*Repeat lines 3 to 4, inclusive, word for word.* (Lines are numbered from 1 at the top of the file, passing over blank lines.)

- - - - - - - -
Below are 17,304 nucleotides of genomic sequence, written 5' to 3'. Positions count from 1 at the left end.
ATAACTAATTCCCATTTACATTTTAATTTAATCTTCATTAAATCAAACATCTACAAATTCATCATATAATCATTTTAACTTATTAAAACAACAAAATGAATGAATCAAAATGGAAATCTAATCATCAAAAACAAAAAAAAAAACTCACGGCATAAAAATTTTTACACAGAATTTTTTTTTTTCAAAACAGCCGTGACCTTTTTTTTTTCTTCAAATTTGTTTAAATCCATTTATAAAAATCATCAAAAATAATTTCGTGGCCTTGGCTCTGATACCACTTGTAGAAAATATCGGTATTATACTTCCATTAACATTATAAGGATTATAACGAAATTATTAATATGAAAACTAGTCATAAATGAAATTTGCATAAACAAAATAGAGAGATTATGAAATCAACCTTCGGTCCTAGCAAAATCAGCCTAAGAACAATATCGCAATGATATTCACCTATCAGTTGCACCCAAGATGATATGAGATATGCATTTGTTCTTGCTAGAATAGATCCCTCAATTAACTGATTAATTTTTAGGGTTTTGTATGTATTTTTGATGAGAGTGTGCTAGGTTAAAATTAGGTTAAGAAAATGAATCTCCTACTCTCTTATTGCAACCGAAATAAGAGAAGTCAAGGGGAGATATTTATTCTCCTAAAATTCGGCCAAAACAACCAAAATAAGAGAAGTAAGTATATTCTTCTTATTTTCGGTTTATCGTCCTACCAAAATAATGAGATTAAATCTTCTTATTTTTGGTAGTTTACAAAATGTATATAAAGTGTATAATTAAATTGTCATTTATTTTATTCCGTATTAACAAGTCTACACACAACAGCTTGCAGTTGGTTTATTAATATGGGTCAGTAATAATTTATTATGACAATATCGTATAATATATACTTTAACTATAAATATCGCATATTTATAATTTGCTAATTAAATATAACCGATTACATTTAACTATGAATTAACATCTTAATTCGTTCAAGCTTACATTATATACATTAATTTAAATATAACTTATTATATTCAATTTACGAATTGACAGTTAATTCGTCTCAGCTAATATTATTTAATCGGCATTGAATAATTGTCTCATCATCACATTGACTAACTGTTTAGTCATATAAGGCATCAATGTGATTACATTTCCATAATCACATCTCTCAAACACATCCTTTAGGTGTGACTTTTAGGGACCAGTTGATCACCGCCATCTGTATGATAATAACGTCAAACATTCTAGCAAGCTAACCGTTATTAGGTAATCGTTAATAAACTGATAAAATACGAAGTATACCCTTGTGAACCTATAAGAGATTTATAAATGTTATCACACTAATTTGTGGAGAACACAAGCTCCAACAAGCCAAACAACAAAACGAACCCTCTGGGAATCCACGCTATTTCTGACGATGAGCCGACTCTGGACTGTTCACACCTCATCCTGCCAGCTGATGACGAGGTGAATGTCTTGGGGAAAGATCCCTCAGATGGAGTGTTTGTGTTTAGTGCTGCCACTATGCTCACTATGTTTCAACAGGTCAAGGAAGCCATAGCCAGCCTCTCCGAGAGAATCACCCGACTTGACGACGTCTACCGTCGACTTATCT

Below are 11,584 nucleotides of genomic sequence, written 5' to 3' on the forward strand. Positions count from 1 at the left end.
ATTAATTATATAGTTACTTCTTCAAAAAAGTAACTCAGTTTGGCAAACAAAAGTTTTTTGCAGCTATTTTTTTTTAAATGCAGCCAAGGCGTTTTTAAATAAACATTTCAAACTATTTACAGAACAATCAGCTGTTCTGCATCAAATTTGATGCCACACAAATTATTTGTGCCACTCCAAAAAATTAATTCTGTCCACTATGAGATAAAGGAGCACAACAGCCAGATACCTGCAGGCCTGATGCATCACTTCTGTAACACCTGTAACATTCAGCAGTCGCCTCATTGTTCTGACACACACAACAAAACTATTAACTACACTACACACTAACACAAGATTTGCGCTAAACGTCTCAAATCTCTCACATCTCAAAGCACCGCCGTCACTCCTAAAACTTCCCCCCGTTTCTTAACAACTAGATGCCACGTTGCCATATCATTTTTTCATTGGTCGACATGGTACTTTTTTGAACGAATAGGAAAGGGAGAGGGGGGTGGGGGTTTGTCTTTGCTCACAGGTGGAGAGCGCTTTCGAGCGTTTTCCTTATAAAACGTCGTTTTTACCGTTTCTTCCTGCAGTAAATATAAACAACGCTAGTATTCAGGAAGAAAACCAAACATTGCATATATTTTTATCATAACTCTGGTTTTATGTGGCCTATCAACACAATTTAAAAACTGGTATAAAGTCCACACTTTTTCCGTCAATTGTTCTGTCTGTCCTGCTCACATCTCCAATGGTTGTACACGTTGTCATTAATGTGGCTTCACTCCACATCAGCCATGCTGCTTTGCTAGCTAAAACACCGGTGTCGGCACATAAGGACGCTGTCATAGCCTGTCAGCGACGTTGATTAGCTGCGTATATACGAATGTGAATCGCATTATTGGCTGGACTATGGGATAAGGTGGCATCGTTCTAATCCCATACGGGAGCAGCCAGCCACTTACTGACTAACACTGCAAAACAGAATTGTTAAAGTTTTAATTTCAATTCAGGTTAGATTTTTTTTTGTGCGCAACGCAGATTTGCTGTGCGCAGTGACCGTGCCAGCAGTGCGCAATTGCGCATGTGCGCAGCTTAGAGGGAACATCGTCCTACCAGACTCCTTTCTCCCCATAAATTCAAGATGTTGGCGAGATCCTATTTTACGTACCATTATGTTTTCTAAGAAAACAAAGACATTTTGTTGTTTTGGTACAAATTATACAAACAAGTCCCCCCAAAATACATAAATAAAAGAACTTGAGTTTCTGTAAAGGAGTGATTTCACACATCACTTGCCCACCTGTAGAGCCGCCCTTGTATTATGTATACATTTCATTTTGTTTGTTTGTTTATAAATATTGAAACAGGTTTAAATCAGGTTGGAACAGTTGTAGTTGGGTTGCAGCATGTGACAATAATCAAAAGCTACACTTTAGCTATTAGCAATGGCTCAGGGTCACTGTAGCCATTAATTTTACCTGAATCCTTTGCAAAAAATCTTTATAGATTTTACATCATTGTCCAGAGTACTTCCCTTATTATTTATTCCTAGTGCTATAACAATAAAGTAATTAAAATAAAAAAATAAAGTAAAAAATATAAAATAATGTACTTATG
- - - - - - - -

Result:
Below are 11,584 nucleotides of genomic sequence, written 5' to 3' on the forward strand. Positions count from 1 at the left end.
ATTAATTATATAGTTACTTCTTCAAAAAAGTAACTCAGTTTGGCAAACAAAAGTTTTTTGCAGCTATTTTTTTTTAAATGCAGCCAAGGCGTTTTTAAATAAACATTTCAAACTATTTACAGAACAATCAGCTGTTCTGCATCAAATTTGATGCCACACAAATTATTTGTGCCACTCCAAAAAATTAATTCTGTCCACTATGAGATAAAGGAGCACAACAGCCAGATACCTGCAGGCCTGATGCATCACTTCTGTAACACCTGTAACATTCAGCAGTCGCCTCATTGTTCTGACACACACAACAAAACTATTAACTACACTACACACTAACACAAGATTTGCGCTAAACGTCTCAAATCTCTCACATCTCAAAGCACCGCCGTCACTCCTAAAACTTCCCCCCGTTTCTTAACAACTAGATGCCACGTTGCCATATCATTTTTTCATTGGTCGACATGGTACTTTTTTGAACGAATAGGAAAGGGAGAGGGGGGTGGGGGTTTGTCTTTGCTCACAGGTGGAGAGCGCTTTCGAGCGTTTTCCTTATAAAACGTCGTTTTTACCGTTTCTTCCTGCAGTAAATATAAACAACGCTAGTATTCAGGAAGAAAACCAAACATTGCATATATTTTTATCATAACTCTGGTTTTATGTGGCCTATCAACACAATTTAAAAACTGGTATAAAGTCCACACTTTTTCCGTCAATTGTTCTGTCTGTCCTGCTCACATCTCCAATGGTTGTACACGTTGTCATTAATGTGGCTTCACTCCACATCAGCCATGCTGCTTTGCTAGCTAAAACACCGGTGTCGGCACATAAGGACGCTGTCATAGCCTGTCAGCGACGTTGATTAGCTGCGTATATACGAATGTGAATCGCATTATTGGCTGGACTATGGGATAAGGTGGCATCGTTCTAATCCCATACGGGAGCAGCCAGCCACTTACTGACTAACACTGCAAAACAGAATTGTTAAAGTTTTAATTTCAATTCAGGTTAGATTTTTTTTTGTGCGCAACGCAGATTTGCTGTGCGCAGTGACCGTGCCAGCAGTGCGCAATTGCGCATGTGCGCAGCTTAGAGGGAACATCGTCCTACCAGACTCCTTTCTCCCCATAAATTCAAGATGTTGGCGAGATCCTATTTTACGTACCATTATGTTTTCTAAGAAAACAAAGACATTTTGTTGTTTTGGTACAAATTATACAAACAAGTCCCCCCAAAATACATAAATAAAAGAACTTGAGTTTCTGTAAAGGAGTGATTTCACACATCACTTGCCCACCTGTAGAGCCGCCCTTGTATTATGTATACATTTCATTTTGTTTGTTTGTTTATAAATATTGAAACAGGTTTAAATCAGGTTGGAACAGTTGTAGTTGGGTTGCAGCATGTGACAATAATCAAAAGCTACACTTTAGCTATTAGCAATGGCTCAGGGTCACTGTAGCCATTAATTTTACCTGAATCCTTTGCAAAAAATCTTTATAGATTTTACATCATTGTCCAGAGTACTTCCCTTATTATTTATTCCTAGTGCTATAACAATAAAGTAATTAAAATAAAAAAATAAAGTAAAAAATATAAAATAATGTACTTATG